01:16 - Source: CNN
Trump: My election most similar to Jackson's

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David Reynolds: Trump should add dose of Lincoln to his love of Andrew Jackson

He says people admired Jackson's fighting spirit, as many do Trump's pugnacious side

Editor’s Note: David S. Reynolds is a Distinguished Professor at the Graduate Center of the City University of New York. He is the author or editor of 15 books, including “Waking Giant: America in the Age of Jackson.” The views expressed in this commentary are solely those of the author.

CNN —  

When President Donald Trump laid a wreath Wednesday at Andrew Jackson’s grave in Nashville, he paid homage to a president whose mantle as a populist hero he is trying to wear. Does he deserve the honor?

There are, to be sure, similarities between Jackson and Trump.

David S. Reynolds

Trump succeeding Barack Obama resembles Jackson taking over from John Quincy Adams. In both cases, a populist president followed a cerebral one. Adams, like Obama, enjoyed reading books. Adams graduated second in his class at Harvard and read widely on all kinds of subjects, from science to history. He engaged in careful discussion of political issues, as does Obama.

Jackson, by contrast, had little time for books – so little, according to contemporary biographer James Parton, that the only book besides the Bible that Jackson read all the way through was “The Vicar of Wakefield,” a novel by Oliver Goldsmith. Trump, likewise, prefers bullet points to books and tweets to discussion.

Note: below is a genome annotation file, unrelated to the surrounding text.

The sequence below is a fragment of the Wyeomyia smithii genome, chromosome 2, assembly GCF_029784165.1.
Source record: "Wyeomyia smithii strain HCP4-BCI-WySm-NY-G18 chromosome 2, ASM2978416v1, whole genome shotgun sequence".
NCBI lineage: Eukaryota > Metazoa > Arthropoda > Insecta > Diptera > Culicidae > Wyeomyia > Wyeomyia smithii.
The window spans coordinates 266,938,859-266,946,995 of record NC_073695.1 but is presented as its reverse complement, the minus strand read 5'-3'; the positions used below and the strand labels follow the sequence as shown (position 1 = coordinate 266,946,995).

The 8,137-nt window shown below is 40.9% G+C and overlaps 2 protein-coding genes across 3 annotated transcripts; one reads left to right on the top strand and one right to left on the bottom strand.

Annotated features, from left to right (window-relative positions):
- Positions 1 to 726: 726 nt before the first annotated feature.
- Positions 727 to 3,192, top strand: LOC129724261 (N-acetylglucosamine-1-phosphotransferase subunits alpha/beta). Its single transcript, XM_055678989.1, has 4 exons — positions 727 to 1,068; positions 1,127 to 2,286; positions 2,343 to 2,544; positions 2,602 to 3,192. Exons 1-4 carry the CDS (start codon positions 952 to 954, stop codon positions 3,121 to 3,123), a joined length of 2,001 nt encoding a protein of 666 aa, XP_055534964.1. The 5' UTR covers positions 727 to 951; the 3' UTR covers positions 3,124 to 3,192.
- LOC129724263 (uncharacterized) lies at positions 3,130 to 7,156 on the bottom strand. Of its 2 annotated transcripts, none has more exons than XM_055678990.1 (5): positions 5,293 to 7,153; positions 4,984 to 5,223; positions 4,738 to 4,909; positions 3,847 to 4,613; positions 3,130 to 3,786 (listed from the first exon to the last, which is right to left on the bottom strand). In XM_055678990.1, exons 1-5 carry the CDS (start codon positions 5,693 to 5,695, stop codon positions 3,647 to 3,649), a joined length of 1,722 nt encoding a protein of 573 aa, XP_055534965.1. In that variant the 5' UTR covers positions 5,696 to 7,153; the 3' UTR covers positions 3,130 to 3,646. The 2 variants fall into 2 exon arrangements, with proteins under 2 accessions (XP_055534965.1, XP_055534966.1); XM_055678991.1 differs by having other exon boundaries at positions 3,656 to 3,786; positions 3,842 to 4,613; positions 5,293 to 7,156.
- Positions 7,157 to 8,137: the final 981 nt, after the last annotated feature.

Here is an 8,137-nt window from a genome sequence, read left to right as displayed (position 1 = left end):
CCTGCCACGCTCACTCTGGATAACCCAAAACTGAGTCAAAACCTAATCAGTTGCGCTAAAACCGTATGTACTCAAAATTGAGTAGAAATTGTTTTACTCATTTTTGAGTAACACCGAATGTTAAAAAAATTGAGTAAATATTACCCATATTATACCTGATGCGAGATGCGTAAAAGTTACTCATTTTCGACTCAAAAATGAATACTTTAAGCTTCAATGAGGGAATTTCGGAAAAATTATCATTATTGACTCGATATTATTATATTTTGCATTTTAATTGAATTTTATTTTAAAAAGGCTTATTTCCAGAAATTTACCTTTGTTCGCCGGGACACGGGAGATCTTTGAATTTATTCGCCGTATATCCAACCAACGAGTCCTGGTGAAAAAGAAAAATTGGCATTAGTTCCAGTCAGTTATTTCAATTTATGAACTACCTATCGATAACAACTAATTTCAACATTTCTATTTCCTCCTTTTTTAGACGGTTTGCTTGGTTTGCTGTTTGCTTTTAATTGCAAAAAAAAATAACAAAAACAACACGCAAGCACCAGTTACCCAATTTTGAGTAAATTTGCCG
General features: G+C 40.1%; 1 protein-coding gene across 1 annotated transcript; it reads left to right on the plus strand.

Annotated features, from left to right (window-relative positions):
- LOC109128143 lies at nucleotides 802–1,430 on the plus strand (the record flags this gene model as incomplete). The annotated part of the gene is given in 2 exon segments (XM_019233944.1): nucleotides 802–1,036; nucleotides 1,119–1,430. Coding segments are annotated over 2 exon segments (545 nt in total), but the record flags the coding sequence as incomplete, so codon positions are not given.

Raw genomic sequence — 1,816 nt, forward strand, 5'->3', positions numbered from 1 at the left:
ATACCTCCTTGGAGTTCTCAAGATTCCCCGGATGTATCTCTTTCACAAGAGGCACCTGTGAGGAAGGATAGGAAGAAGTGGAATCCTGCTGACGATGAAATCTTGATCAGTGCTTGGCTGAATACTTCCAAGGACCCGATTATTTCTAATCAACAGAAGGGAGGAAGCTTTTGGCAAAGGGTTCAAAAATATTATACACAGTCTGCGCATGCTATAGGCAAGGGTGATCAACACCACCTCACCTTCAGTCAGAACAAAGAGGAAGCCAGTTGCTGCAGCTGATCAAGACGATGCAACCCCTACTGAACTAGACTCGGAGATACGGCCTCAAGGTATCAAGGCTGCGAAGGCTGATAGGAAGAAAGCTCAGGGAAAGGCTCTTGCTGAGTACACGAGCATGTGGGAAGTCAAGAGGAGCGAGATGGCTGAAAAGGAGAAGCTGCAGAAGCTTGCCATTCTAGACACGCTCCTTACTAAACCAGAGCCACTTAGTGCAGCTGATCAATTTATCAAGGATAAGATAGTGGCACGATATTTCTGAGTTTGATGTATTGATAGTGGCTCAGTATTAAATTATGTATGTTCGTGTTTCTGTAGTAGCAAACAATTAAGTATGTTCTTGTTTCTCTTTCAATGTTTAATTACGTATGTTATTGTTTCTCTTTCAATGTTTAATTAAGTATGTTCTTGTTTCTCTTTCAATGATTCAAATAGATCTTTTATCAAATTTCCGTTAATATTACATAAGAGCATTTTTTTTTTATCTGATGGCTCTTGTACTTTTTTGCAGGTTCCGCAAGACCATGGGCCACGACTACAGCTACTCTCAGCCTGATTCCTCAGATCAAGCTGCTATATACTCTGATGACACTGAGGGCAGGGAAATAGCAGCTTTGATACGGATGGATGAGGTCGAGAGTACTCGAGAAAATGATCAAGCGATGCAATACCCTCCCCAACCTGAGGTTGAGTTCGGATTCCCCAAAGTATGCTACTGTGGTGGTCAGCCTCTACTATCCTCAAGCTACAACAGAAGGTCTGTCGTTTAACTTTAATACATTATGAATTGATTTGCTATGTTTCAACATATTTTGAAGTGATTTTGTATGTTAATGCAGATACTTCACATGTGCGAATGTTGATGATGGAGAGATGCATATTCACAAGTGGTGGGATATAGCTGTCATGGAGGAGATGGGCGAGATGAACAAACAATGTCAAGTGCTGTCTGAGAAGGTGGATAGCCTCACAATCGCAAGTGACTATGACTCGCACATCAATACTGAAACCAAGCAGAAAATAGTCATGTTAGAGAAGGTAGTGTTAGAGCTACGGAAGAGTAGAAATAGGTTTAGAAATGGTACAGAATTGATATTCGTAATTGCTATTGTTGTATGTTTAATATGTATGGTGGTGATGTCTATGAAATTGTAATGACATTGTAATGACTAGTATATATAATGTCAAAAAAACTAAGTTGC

They also shared a near-obsession with the media. A curator at the Hermitage, Jackson’s home, explained to Trump during his visit that Jackson subscribed to over a dozen newspapers and made notes on what he liked and what he disagreed with. One one editorial he found particularly irksome, Jackson drew a big black X, the curator said. “We know that feeling, we know that feeling,” Trump responded.

Jackson anticipated today’s anti-intellectualism, epitomized by Trump, who has – among other things – rejected the science behind climate change. His science denial was matched by Jackson, who, according to his private secretary Nicholas Trist, reportedly told a family member that he didn’t believe the Earth was round.

But, like Trump, Jackson spoke the language of everyday Americans, who went delirious in his presence. When Jackson was elected to a second term in 1832 by a tremendous margin, a politician of the time said, “My opinion is that he may be President for life if he chooses.”

People admired Jackson’s fighting spirit, much as many today respond to the pugnacious side of Trump. A campaign slogan went, “John Quincy Adams who can write, Andrew Jackson who can fight.”

Fight Jackson did. Not only was he a military hero, but he fought three duels. He went to his grave with a bullet lodged near his heart from a duel he had with someone who insulted his wife. His opponent shot first, inflicting the chest wound. Although Jackson was bleeding profusely under his coat, he fired back, killing his opponent. “I should have hit him,” Jackson later boasted, “if he had shot me through the brain.”